Fun Home by Alison Bechdel
Towards the end of the summer, I discovered a new thrift store in my hometown, one that was part of a block of stores managed by a local church. It was enormous, although it didn’t yield up any new corner pieces for my bursting at the seams Tolkien collection. But it did have books, and I found a copy of Fun Home there for fifty cents. Finding a memoir that deals frankly with queer sexuality in a church thrift store was a funny juxtaposition to me, although, for all I know, that particular denomination is a-okay with queer folk. (Being Georgia, I sincerely doubt it.) So I essentially picked it up for a lark, but got so much more.
Fun Home is cartoonist Alison Bechdel’s memoir of her upbringing in rural Pennsylvania in the 1970s, a memoir of her relationship with her distant and deeply closeted father, and a memoir of her own identity as a lesbian. The thread holding the memoir together is her father, Bruce, who died shortly after Alison came out to her parents, leaving her with a fractured family and a mystery, as Alison believes that her father killed himself. Bechdel’s memoir is not so much her own story but a story about family and the sacrifices we make; tellingly, Bechdel is currently at work on another memoir, Love Life, to tell her own story.
I’m not sure what I was expecting out of Fun Home; I will be totally honest in saying that the paperback’s iridescent cover caught my attention as much as anything else. While I knew of Bechdel from her famous Bechdel Test, I’d never read Dykes to Watch Out For. While I have been trying to think about graphic novels cinematically rather than literately, Fun Home is a nonlinear memoir. It’s something completely out of my experience, and I’m not the only one—the paperback cover is covered with accolades that gush over how unique it is. After spending more than twenty years honing her skills on Dykes to Watch Out For (which is still running, albeit on hiatus), Bechdel is a master in her field; you never feel that Fun Home is trying to prove the validity of graphic novels because it doesn’t have to. It’s perfectly valid on its own.
The very medium forces Bechdel to practice the economy of style that I so admire in other writers, Michael Chabon in particular. This doesn’t mean that it’s barebones, but rather that it’s remarkably focused, despite its nonlinear structure and seemingly broad focus. Ultimately, in exploring and trying to come to terms with her father’s death, Bechdel explores how difficult and painful hiding who you are is, especially for those who rely on the front you present to the public. Bruce’s dark secret casts a pall on everything that Bechdel covers here; her childhood, her growing awareness of who she is and how it is wrong in the eyes of the world, and her tentative adulthood. It creates a family so distant that she postpones telling her mother she’s begun menstruating; her mother is busy and her father is soon arrested for providing a minor with an alcoholic beverage. Bruce is so internal and disaffectionate that it’s tempting to pin the source of Bechdel’s home environment on him, but everyone in her family is just as self-focused. At several points, she considers it an artists’ colony rather than a family, and her family environment was stressful enough for the young Bechdel to develop obsessive-compulsive disorder.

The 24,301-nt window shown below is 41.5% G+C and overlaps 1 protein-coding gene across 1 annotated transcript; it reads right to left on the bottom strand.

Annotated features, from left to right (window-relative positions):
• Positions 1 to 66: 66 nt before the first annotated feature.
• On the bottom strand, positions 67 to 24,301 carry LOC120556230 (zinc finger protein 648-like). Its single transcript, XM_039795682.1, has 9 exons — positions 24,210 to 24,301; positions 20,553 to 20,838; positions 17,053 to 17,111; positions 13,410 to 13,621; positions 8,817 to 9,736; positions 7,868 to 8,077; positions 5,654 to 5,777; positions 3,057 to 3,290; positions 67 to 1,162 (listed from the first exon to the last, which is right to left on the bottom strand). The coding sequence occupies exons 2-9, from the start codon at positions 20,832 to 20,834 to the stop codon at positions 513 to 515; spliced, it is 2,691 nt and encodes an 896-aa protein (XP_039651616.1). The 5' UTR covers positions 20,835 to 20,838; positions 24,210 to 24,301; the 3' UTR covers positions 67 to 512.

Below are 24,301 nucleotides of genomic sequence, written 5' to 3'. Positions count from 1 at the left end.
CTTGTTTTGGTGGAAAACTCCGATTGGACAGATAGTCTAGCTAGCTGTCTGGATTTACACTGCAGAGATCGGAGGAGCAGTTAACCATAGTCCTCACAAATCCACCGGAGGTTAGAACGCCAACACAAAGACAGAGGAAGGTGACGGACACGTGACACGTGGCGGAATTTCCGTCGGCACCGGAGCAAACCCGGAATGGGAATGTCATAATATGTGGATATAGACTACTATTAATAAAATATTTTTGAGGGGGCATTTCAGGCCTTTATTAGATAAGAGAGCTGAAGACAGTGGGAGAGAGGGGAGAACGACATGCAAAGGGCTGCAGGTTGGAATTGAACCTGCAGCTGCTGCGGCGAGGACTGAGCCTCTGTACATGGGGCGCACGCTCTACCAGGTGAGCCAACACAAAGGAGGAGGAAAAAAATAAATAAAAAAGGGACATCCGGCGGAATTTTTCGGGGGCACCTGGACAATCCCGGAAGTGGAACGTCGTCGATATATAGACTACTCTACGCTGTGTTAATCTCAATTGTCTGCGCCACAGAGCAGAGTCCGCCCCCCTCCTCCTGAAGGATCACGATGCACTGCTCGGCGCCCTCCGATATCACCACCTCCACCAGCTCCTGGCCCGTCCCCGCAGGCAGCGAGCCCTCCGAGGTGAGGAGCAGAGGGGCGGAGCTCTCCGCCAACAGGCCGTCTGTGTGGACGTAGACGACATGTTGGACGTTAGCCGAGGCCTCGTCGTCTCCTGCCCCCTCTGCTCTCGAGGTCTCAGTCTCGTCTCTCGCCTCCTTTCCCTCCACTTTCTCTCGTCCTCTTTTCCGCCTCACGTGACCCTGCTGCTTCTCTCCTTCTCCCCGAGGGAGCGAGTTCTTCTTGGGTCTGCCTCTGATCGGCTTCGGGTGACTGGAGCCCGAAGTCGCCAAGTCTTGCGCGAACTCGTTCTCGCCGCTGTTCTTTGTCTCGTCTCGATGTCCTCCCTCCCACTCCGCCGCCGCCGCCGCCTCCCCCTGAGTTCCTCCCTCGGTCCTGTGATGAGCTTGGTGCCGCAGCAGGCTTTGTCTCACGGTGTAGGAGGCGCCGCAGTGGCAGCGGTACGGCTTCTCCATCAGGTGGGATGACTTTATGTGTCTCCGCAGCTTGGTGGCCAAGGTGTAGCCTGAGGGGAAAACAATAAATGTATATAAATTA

But this isn’t a bitter or angry memoir; Bechdel loves her father, and it’s that love that pushes her to try and piece together the circumstances of his death and his life. She ends many anecdotes of Bruce’s life before moving back to Pennsylvania by mentioning the fact that she learned about it as an adult, oftentimes after his death. She rifles through his closet, finding photographs that she struggles to connect to her father. Even as she and her father seek to connect with each other over their alternate sexualities towards the end of his life, they can’t—they’ve been avoiding each other and themselves too much for open Alison and very recently closeted Bruce to make that connection. It’s ultimately a tragedy, yes, but Bechdel’s thoughtful and literate musings on the subject are fascinating.
I have to be honest, I’m finding it very difficult to review Fun Home—I think I need to explore the medium some more before I’m really capable of trying to pin down how magnificent this graphic novel is. But I do want to impress on you that it’s impressive and a story to be reckoned with; you’ll feel its aftereffects long after you finish.
Bottom line: Bechdel’s fond memoir of a distant family overcast by her father’s secrets is a truly unique and impressive piece of work. Highly recommended.
I bought this book from a thrift store.